Fourteen-year-old Rose Manette Sully lives a twisted Cinderella tale. She works from dawn to dusk as a maid for her master. She sleeps on the floor of a tent.

The lanky teen is far from an isolated case in Haiti. She's just one among tens of thousands of child servants in Haiti who endure what the United Nations calls a modern form of slavery.

Underaged domestic help is everywhere in Port-au-Prince's tent cities, which formed after last year's devastating earthquake and remain because of the glacial pace of reconstruction. The January 2010 quake caused many more of these young indentured servants to be put to work. And now, their lives are harder than ever before, experts said.

Before the earthquake, child servants lived and worked in Port-au-Prince's homes. Today, many, like Rose Manette, serve their masters in tents.

With the nation's entire infrastructure in disrepair -- schools and neighborhoods destroyed -- fewer of these children are going to school, and neighbors less frequently look out for their welfare, according to Nicole Muller César, founder of the Institute for Human and Community Development, a school in Port-au-Prince for slave children.

The children also face higher risks of being neglected and abused.

"Now, because of the tent situation, they are more exposed," she said. "Anybody can do anything to them, without having someone say 'Stop! You cannot do that.'"

With the birth rate tripling after the quake, according to the United Nations Population Fund, the number of these children, known as restaveks (from the French "to stay with"), could grow in the coming years as more families struggle to feed their children.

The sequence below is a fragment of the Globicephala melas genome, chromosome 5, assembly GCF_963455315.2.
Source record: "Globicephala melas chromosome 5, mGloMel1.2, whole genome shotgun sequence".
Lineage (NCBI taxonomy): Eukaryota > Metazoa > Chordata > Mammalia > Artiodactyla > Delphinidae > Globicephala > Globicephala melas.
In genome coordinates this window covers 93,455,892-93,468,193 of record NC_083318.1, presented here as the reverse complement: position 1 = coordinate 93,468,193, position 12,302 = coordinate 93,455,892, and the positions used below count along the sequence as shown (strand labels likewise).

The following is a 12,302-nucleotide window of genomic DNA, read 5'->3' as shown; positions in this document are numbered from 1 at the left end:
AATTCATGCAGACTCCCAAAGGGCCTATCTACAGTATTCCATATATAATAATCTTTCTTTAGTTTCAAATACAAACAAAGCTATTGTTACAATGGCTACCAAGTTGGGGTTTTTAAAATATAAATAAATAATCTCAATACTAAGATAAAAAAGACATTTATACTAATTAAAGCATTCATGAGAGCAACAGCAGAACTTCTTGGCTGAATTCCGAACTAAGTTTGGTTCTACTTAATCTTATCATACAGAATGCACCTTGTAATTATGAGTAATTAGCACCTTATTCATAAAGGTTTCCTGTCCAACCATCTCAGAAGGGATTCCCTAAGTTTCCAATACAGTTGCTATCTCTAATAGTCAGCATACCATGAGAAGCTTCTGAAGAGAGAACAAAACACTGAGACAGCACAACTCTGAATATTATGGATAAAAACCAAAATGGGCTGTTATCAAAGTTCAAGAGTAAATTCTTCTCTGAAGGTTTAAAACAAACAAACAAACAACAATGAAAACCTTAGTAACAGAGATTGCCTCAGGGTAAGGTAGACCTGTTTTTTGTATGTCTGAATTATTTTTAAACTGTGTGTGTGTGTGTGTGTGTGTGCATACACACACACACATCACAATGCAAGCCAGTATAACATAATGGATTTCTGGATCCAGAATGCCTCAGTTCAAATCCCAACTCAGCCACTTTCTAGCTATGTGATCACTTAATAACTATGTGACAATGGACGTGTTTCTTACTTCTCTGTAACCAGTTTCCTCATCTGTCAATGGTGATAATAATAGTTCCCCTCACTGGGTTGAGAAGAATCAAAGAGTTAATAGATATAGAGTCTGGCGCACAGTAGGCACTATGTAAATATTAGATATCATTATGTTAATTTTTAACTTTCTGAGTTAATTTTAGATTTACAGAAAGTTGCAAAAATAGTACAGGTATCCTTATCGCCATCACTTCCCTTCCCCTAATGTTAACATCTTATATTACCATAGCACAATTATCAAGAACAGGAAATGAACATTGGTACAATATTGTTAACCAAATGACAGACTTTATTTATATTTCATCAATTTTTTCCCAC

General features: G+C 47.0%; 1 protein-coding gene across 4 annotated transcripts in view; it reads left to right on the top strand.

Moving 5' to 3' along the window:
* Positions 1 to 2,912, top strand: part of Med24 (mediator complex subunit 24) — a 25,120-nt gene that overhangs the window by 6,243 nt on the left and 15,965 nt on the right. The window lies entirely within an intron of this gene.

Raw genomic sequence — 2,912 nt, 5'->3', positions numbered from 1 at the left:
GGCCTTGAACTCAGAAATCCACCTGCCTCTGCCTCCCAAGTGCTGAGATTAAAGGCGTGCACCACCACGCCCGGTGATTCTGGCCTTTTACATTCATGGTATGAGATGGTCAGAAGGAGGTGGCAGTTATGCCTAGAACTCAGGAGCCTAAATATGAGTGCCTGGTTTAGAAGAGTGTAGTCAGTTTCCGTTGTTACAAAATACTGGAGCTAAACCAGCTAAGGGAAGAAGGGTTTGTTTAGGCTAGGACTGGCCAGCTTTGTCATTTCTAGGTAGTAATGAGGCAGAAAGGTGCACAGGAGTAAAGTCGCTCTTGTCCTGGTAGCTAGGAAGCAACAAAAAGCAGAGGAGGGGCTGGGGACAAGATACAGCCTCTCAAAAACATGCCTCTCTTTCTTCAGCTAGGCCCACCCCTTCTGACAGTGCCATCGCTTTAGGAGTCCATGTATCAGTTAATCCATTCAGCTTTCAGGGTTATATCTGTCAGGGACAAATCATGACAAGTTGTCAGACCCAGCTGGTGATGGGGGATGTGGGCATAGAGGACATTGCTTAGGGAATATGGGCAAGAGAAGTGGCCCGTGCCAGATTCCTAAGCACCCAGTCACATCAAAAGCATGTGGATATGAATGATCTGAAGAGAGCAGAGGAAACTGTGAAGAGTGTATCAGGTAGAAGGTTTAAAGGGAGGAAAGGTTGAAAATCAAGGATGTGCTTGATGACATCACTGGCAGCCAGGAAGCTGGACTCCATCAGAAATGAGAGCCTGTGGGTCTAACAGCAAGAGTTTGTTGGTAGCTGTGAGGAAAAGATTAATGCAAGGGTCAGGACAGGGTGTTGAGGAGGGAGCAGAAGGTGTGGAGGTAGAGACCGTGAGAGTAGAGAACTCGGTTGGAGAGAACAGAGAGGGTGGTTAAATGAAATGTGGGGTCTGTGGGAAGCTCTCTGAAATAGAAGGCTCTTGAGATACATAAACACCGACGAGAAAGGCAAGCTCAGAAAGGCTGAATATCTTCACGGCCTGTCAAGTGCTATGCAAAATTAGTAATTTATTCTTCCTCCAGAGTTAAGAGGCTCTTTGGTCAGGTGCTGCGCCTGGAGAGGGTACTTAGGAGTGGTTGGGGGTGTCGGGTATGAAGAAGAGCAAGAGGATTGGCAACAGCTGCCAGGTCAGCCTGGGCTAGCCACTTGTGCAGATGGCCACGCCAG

Haiti's president-elect Michel Martelly, the right-wing pop star who takes office this weekend, has pledged to make public education free in Haiti, but so far he has made no promise to otherwise help these child servants.

The children haven't received much attention from international aid groups, either.They are everywhere, and nowhere, in a sense: They may as well be invisible.

Some never reunite with their mothers, and they often don't get loving physical contact from the adults they live with. 'Owners' are often unaffectionate, even if the host family is the child's aunt or other biological relative, César said.

"They don't have a life," she said. "And nobody seems to care because it's okay, it's no problem, we're used to the system."

Restaveks often eat different food from other children in a household, wear cheaper clothes and are often not allowed to play with their peers.

In Haiti, "there's nothing lower than a 'restavek' child except a dog," said Glenn Smucker, a cultural anthropologist and consultant.

Haiti's 'restavek' system is rooted in colonial times, when slavery was a way of life. Rebels kicked out the French in 1804 and created the world's first independent black republic. Sadly, the system that revolutionaries worked so hard to crush lives on today.